And just the passage of time. It let some of the angry feelings dissipate. One of my interviewees said, “Boy, the argument that started it seems so trivial now.”

Your reconcilers offered some helpful strategies, one of which was letting go of the past. They don’t mean that you forgive and forget, but that you accept that you and the other person won’t ever have the same view of what happened.

People who reconcile describe the experience as letting go of the attempt to have the other person see the past as they saw it.

They also talk about changing their expectations.

Reconciliation is usually imperfect, even if it’s good. So determining the least you can accept in the relationship was a very useful exercise.

It did involve settling for less, in most cases. It was still worth it to be back in the relationship.

Here’s a popular word: boundaries. How do they work in resolving estrangement?

The reconcilers developed very clear terms, specific conditions under which the relationship could exist. “If you’re in my house, you can’t say anything negative about my husband. That’s the rule.”

I know some readers will respond that they feel fully justified in cutting off contact. And that anyone urging them to reconcile — or simply telling them how to reconcile — doesn’t accept their view that they did the right thing.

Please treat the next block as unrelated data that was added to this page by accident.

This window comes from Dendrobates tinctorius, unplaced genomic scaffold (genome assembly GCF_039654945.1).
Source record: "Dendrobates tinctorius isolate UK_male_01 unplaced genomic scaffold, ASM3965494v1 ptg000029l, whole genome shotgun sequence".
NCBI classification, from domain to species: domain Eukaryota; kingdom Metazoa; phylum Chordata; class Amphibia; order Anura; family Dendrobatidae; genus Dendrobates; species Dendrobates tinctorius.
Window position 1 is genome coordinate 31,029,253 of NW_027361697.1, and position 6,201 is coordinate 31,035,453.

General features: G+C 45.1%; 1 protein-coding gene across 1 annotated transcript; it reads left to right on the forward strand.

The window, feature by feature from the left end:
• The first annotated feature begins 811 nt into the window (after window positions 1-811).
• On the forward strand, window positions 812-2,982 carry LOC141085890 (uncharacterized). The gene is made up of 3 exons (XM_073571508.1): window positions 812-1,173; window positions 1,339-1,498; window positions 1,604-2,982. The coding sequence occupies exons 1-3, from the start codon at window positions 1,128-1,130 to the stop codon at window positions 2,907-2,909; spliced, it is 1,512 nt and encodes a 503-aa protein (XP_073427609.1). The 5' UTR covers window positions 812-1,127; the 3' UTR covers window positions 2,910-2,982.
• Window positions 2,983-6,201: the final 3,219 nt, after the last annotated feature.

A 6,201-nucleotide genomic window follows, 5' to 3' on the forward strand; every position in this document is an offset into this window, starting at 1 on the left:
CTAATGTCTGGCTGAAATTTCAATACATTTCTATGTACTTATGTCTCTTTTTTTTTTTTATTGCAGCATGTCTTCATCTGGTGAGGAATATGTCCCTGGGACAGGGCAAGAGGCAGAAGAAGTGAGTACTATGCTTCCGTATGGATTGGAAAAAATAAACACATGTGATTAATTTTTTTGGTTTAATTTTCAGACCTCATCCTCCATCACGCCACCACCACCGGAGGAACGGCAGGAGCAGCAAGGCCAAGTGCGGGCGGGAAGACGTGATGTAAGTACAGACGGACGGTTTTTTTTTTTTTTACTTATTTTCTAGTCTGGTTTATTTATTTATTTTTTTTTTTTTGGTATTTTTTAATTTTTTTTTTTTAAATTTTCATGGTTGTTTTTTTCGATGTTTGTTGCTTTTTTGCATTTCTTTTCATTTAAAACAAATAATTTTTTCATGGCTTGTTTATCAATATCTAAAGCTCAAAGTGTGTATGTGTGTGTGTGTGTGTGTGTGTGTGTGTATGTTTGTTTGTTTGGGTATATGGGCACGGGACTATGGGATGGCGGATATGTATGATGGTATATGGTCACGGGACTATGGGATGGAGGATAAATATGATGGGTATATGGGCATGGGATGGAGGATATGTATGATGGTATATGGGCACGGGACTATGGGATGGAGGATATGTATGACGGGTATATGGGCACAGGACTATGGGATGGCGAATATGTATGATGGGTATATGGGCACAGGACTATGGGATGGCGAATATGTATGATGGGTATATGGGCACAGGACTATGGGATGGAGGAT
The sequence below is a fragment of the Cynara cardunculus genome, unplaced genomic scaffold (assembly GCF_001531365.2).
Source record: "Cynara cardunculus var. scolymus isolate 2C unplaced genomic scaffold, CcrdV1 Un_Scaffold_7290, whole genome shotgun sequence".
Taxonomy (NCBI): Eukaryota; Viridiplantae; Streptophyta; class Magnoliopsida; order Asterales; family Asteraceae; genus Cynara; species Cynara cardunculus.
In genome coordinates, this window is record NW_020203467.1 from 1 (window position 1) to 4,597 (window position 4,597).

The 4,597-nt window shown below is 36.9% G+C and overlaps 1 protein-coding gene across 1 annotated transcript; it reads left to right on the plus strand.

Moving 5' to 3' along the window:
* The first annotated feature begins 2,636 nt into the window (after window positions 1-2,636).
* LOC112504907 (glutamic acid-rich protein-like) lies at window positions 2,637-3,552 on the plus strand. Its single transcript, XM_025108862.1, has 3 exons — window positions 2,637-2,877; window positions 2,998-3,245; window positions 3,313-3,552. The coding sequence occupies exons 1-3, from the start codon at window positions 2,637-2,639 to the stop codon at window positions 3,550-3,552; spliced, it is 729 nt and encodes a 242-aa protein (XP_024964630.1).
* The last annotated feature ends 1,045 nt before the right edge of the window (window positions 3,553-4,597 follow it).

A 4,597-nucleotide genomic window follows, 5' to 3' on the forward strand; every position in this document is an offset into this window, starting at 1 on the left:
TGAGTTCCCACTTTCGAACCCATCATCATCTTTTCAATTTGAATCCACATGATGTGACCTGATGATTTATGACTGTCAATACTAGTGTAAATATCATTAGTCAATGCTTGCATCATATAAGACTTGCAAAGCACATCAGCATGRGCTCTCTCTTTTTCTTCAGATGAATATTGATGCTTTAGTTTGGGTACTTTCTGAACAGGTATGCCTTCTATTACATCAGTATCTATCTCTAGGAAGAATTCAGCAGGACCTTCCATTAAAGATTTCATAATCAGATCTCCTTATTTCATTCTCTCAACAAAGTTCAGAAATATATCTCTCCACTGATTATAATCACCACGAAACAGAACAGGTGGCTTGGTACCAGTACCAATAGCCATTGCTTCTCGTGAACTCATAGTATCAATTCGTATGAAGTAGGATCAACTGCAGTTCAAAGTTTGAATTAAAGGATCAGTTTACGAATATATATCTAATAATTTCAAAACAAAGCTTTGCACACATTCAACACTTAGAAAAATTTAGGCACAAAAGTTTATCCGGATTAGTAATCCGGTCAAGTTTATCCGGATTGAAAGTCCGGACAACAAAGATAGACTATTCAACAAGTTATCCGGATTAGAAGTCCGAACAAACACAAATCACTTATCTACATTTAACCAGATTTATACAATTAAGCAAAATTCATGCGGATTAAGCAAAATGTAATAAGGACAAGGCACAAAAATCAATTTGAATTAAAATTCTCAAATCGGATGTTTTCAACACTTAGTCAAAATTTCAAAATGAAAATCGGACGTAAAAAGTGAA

I’m not recommending that individuals reconcile. But for the vast majority who do, it turned out to be a positive, sometimes even life-changing experience. They found it to be a major life accomplishment.

The number of people who were completely estranged from a close relative and identified that as a positive event, one they were glad had occurred, were certainly a minority.

I would say to the people who feel that it was the best thing they ever did and they feel liberated as a result: More power to you. But for most people in estrangement, that’s not their experience. They feel there’s something missing from their lives.